Cross-Genre Stories


Cross-Genre Stories

Over the past week or so I have focused rather heavily on reviewing some stories that touched on the topic of whether story (A) was true horror, or story (B) was ‘dark enough’ to be virtually horror.

Cross-Genre Stories

More specifically, there were some stories that were written with a  strong fantasy bent but had dark moments, and even touched on subject matter that included werewolves and vampires – and I had to think hard about whether they were horror or not. I decided they weren’t. For two reasons.

But before I get to the specific reasons, I need to outline an outrageous (at first) concept: there are no such things as cross-genre stories.

I’m looking at this topic from the viewpoint of a speculative fiction writer – that is, someone who writes stories where things happen that can’t happen right now, or never. Traditionally, speculative fiction includes science fiction, fantasy, and horror.

Each of these ‘genres’ have, and continues to be, subdivided into sub-genres. For example, fantasy can include epic, heroic, contemporary, paranormal, historical, weird, and possibly steampunk, just to name a fraction.

Cross-genres are less well defined, but two of the only three categories in speculative fiction are ‘science fantasy’ and ‘dark fantasy’, the last being considered a fusion of fantasy and horror. The movie ‘Alien’, under this approach, would be an example of the third of the triple speculative fiction cross-genres, ‘science fiction horror’.

But then I got thinking. Are we really slicing and dicing story types correctly? Are we really comparing apples with apples? I don’t think so.

Science Fiction has a comprehensive history of self-definition, and while trying to avoid going into minutiae, it represents a true genre of literature where stories are concerned with events and circumstances that are largely possible within scientifically established or scientifically postulated laws of nature (drawn from Wikipedia).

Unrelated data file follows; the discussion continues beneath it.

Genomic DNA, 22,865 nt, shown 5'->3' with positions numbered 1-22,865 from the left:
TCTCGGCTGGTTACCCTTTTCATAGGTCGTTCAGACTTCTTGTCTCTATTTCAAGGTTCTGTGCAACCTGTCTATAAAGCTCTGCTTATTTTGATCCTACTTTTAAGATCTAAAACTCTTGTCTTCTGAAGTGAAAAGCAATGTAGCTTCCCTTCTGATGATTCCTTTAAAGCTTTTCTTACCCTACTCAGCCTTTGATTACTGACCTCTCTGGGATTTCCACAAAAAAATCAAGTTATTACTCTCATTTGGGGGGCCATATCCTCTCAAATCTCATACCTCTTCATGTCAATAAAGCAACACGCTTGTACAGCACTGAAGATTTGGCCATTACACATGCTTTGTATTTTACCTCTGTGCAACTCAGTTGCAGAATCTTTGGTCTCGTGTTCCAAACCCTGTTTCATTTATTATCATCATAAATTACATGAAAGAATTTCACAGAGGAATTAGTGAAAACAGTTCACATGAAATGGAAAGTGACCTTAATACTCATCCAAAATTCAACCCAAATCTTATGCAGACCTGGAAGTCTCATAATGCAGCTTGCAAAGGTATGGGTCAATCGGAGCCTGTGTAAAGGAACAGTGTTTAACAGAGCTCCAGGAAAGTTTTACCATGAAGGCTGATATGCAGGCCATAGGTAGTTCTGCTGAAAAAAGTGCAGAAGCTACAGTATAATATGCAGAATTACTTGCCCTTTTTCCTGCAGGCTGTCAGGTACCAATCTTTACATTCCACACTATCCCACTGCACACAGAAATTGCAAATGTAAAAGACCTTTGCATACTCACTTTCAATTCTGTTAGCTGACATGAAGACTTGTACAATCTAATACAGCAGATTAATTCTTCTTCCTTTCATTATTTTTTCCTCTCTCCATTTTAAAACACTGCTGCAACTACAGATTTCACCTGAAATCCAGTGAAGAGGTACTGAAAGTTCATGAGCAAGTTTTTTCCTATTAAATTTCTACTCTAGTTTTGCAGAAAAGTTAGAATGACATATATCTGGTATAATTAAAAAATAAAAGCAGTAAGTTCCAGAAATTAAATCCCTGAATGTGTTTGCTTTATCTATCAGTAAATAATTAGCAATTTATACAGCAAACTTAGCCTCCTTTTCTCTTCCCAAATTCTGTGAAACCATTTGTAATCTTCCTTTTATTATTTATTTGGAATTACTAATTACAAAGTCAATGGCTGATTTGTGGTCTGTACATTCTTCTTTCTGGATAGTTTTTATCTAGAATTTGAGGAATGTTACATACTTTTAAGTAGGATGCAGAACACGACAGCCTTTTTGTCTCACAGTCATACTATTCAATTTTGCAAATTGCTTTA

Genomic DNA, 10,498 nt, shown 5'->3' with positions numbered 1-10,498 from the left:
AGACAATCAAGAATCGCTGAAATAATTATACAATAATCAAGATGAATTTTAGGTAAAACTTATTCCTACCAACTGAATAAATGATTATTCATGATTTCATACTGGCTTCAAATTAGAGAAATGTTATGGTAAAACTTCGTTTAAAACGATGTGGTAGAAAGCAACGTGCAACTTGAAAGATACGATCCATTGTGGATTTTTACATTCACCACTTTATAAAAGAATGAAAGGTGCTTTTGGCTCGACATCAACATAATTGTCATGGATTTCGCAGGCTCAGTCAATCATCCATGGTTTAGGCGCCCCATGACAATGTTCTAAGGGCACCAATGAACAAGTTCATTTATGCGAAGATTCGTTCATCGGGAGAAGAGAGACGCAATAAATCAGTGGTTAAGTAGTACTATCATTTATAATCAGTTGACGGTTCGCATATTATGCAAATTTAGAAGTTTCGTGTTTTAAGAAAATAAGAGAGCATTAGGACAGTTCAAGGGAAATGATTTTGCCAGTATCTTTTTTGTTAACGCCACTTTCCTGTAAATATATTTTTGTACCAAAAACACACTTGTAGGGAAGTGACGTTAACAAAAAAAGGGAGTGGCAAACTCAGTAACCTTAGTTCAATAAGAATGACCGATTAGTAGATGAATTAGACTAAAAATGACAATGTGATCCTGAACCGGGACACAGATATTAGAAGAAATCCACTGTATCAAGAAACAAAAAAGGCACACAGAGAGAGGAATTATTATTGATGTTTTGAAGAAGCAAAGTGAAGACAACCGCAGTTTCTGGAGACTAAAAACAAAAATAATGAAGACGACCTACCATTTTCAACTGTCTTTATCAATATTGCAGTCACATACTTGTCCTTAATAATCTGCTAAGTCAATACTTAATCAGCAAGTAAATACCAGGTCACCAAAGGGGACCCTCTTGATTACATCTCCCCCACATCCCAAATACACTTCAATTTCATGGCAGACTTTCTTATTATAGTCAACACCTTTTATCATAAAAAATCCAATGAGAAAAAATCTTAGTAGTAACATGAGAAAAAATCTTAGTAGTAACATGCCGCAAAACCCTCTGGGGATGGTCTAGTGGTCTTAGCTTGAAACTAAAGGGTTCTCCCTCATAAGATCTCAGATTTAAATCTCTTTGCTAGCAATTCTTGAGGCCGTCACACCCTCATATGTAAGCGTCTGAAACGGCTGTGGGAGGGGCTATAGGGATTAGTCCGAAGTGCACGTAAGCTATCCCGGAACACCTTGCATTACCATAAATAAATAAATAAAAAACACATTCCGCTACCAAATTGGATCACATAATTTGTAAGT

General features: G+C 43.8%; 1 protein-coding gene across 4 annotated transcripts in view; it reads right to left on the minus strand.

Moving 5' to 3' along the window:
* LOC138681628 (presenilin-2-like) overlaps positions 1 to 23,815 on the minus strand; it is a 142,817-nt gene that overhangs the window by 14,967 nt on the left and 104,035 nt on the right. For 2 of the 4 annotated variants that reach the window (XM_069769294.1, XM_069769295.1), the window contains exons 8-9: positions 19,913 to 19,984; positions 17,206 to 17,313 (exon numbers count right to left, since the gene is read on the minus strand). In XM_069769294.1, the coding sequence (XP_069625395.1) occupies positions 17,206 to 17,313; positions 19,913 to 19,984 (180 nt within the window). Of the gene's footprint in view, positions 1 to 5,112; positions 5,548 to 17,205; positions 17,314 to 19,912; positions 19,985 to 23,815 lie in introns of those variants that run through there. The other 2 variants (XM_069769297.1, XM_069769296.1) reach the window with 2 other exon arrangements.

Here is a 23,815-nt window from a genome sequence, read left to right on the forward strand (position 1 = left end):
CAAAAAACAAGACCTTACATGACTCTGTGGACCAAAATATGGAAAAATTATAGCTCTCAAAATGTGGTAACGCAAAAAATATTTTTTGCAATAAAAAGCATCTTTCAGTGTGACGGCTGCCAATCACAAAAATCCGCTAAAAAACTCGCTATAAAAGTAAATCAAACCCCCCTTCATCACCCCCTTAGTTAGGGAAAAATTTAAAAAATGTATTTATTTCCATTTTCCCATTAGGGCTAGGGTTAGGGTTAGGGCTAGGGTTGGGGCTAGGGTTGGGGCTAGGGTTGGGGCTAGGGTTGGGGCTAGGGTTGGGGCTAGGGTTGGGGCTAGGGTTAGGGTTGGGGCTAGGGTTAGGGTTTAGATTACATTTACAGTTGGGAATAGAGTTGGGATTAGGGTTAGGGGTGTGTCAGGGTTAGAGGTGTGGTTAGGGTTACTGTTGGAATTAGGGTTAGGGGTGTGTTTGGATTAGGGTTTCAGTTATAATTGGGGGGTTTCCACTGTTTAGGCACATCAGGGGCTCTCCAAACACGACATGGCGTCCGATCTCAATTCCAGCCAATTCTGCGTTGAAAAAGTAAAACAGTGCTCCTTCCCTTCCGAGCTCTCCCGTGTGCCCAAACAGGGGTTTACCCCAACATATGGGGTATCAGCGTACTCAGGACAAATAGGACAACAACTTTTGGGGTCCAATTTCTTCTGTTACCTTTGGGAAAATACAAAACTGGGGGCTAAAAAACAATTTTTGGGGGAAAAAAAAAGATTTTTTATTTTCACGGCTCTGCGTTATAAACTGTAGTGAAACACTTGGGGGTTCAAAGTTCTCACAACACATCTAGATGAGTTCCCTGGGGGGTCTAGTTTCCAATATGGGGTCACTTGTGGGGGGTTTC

Fantasy can be viewed as the legitimate genre antithesis of Science Fiction within the speculative field, where the focus of the story is on implausibility against human experience and science. Forgive me for generalizing, but I hope you get the idea.

Horror is different. It can’t be compared to Science Fiction or Fantasy because it can be found in both, and many other, genres. Horror is not a speculative fiction story type because, as so well expressed by the Horror Writers of America, it can be found in crime, thrillers, etc – in other words, it doesn’t have to be speculative in nature. Horror can be all too real – consider Psycho, consider The Lovely Bones.

If horror cannot be defined as a subset of speculative fiction, then what is it? The HWA defines horror as an emotion, and I agree. Not any emotion, mind you, but one that instils a strong response in the reader, in the form of fear, horror, revulsion.

If horror isn’t part of the ‘trilogy’ of speculative fiction, then the only remaining cross-genre is ‘science-fantasy’. In my view, this was always a problematic label because science fiction is fairly well defined. If it deviates, that is, when a story is set in space with magic being invoked, and gods making appearances, then it is a fantasy.

No argument from me. Okay, call it a ‘science fantasy’ informally to depict the fact that it has a stereotypical scifi setting (space, spaceships) and it also has stereotypical fantasy motifs (magic, gods, supernatural). But science-fiction it is not, so it can hardly be a ‘cross genre’.

That means, in my mind, there are no such things as cross-genre stories.

Now back to what spawned my thinking. The stories that I read were fantasy and were dark. Following my thinking outlined above, any fantasy can also be a horror story, as would science fiction, as would a piece of historical fiction. I believe the majority of horror stories would fall into the fantasy genre – Dracula is a contemporary/urban fantasy (when written), with the intent to horrify.

Frankenstein; or The Modern Prometheus, is a science fiction (when written), with the intent to horrify. Lovecraft’s stories are weird fantasy pieces, with the intent to horrify. There are also stories written that include classic horror motifs, such as vampires and werewolves, where there is little or nothing terrifying, horrific and disturbing. They are not horror. Perhaps the Twilight Series can be considered an example here.

The two reasons why I rejected the paranormal stories I read as being horror are:

  1. They have no horror elements of material value; and
  2. Why think of fantasy, dark or not, as being anything other than fantasy – start at that point.
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